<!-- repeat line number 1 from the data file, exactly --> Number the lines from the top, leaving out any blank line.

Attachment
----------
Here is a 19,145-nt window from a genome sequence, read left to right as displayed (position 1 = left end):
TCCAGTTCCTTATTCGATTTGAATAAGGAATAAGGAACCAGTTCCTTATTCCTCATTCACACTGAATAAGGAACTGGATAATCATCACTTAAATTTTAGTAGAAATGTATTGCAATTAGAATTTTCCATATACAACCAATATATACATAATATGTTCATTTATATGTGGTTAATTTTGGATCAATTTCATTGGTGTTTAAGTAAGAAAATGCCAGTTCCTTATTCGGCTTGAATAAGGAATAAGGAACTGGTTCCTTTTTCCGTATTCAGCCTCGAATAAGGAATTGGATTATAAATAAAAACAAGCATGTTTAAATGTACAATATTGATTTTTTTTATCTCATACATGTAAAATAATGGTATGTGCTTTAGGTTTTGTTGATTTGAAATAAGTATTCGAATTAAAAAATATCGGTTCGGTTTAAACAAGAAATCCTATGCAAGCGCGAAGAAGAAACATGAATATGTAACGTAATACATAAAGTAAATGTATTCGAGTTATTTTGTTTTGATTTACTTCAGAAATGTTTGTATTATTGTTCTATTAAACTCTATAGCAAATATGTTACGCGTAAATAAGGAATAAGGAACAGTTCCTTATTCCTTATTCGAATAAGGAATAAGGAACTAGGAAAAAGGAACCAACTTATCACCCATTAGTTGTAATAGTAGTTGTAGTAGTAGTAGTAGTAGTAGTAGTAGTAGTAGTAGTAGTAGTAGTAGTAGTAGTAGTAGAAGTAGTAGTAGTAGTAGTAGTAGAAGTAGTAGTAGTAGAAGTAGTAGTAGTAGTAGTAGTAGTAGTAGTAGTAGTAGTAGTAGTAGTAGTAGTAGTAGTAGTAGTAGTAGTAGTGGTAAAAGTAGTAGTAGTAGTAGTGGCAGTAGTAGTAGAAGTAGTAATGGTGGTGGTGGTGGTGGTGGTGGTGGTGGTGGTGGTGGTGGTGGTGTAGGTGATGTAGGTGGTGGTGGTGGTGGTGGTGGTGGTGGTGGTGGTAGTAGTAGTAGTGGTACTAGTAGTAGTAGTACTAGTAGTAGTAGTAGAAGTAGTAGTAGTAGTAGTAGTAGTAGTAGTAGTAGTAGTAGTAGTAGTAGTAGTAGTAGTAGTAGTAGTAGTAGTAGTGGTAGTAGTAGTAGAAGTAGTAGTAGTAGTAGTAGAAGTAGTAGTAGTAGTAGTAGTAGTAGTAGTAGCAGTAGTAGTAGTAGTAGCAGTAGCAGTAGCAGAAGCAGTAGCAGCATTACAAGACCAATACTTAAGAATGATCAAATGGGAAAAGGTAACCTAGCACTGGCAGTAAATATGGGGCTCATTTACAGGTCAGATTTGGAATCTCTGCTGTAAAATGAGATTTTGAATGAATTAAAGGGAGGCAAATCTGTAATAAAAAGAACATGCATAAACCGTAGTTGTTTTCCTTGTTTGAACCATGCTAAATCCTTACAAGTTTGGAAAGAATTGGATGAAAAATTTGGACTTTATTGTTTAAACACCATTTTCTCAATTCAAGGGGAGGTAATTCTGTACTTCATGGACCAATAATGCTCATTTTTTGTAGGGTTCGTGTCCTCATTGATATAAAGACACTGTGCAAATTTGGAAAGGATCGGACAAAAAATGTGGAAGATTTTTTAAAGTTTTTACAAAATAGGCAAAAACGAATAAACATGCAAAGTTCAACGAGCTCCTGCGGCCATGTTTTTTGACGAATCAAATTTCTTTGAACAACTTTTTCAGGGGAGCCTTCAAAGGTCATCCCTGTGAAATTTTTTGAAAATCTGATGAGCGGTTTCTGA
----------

Here is a 19,145-nt window from a genome sequence, read left to right as displayed (position 1 = left end):